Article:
If your own document is loaded via HTTP then with normal security
settings your script can't request privileges in Mozilla. You would need
signed script in that case.


Hey Martin, thanks for that fantastic post, along with your followup.
I have a related question that's been on my mind. I've been using
GreaseMonkey, and what I've got is a local file (on my Win XP Pro hard
drive) such that when I double click it, Firefox comes up with it.
GreaseMonkey has been set to act on that file and so it does its thing
(the file on the hard drive is a dummy file. Its only point is that GM
keys on it to start the relevant GM script).

So here is my (two part) question. First: is there some kind of
privilege that I could set so that I can do a window.close() to close
down the page that I thusly brought up (I should add that the GM script
will cause other pages to be loaded in the original page's place, and
each subsequent page will also be subject to the same GM script - in
this fashion I am sequencing through pages)? I haven't worked with
privileges before. If there is some privilege that I can set, could
that privilege be set on an automated basis before Firefox is invoked
(I am effectively asking where this privilege lives) using (for
example) PHP (perhaps by editing some configuration file)? Perhaps an
extension could accomplish my goal if privilege mucking can't?

Second: assuming that the first question has a Yes answer, I would
really like the instance of FF started off by means of the double click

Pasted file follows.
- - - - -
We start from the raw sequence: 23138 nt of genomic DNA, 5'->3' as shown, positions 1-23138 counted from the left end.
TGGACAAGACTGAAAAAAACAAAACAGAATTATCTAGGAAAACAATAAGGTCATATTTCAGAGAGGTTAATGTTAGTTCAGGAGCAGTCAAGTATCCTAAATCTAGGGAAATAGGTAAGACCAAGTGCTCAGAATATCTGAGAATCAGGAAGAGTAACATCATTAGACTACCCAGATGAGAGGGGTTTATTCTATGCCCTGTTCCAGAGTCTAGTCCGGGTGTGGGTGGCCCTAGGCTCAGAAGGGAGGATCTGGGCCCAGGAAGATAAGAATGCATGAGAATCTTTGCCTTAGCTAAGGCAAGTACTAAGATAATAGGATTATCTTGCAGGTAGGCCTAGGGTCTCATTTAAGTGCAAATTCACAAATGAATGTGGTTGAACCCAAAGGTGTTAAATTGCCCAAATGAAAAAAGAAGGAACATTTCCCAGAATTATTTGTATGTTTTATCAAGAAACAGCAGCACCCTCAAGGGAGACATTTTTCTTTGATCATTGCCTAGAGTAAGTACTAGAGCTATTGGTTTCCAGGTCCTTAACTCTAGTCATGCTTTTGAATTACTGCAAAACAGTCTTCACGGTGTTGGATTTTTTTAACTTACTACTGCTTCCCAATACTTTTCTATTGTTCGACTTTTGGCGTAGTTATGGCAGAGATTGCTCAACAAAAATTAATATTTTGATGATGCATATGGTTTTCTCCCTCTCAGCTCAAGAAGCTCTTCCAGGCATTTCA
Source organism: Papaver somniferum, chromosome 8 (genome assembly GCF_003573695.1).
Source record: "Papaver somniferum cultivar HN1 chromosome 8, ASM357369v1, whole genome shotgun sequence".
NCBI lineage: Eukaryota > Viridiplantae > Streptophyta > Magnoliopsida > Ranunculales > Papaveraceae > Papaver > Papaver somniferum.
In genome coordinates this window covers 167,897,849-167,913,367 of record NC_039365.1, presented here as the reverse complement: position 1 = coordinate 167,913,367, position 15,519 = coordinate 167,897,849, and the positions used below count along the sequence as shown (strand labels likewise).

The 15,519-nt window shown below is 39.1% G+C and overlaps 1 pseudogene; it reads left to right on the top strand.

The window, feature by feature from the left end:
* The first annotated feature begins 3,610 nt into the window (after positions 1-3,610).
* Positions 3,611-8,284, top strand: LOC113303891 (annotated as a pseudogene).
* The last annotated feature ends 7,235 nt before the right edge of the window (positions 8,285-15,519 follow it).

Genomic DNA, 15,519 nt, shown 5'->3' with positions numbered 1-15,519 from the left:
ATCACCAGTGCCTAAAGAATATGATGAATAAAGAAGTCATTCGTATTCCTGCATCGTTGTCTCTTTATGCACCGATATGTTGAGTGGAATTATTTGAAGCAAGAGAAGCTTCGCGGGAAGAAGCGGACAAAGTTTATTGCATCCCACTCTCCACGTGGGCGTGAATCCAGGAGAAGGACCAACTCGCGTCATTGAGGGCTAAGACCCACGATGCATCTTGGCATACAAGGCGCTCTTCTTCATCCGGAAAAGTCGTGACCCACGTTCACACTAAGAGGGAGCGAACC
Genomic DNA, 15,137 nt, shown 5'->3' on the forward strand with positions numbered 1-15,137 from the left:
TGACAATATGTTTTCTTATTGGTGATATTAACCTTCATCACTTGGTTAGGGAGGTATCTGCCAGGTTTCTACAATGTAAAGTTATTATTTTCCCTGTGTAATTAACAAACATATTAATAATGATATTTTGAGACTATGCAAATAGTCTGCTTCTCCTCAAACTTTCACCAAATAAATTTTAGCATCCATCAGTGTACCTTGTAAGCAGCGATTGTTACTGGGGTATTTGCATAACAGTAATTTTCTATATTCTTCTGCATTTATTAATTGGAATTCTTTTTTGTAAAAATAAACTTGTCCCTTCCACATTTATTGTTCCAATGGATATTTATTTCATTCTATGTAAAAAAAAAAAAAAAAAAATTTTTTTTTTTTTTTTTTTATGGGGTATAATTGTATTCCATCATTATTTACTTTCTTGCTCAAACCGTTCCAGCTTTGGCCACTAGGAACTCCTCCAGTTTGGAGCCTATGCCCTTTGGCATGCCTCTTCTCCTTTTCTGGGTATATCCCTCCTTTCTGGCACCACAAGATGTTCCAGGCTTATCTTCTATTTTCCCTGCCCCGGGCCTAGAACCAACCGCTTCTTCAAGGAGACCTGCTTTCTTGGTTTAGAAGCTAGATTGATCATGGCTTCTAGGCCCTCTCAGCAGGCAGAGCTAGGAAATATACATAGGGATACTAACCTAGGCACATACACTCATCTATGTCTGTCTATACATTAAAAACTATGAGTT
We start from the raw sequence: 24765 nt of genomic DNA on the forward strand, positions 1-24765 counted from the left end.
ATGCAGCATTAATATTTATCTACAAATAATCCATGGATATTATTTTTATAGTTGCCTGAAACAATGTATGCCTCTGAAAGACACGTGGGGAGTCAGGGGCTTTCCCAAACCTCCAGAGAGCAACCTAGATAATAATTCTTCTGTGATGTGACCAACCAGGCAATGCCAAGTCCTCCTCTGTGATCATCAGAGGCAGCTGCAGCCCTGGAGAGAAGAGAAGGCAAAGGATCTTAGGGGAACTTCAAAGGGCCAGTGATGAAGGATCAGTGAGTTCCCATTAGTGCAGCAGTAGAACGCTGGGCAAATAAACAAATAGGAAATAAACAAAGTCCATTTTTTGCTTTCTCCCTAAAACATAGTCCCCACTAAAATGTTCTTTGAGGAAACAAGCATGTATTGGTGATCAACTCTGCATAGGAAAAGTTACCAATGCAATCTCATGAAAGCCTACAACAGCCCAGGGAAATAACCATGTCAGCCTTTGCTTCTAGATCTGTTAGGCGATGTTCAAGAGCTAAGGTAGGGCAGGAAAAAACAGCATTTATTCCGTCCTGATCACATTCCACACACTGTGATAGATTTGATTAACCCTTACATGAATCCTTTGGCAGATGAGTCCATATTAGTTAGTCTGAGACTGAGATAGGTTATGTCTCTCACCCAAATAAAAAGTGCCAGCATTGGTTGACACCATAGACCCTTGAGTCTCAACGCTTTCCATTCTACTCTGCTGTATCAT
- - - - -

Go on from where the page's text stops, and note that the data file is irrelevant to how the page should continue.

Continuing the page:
on my initial local file to stay hidden. This is because I want to
schedule FF to act upon that file (and hence invoke a GM script) so
that I shouldn't be distracted as this is going on.

Essentially, I want to be able to automate sequencing through web pages
on an automated basis using FF instead of IE. With IE I use VBScript
to create a hidden instance of IE, and then the VBScript gets notified
when the requested page has loaded. At that point, the script can muck
about with the loaded page using VBScript. The FF approach would allow
me to muck about with the page using the more natural javascript. And
my only remaining issues are cleanup and page visibility.

Thanks,
Csaba Gabor from Vienna

Feb 16 '06 #5


Csaba Gabor wrote:
is there some kind of
privilege that I could set so that I can do a window.close() to close
down the page that I thusly brought up
That privilege stuff stems from Netscape 4, there you (with local files)
can do e.g.

netscape.security.PrivilegeManager.enablePrivilege ('UniversalBrowserWrite');
window.close()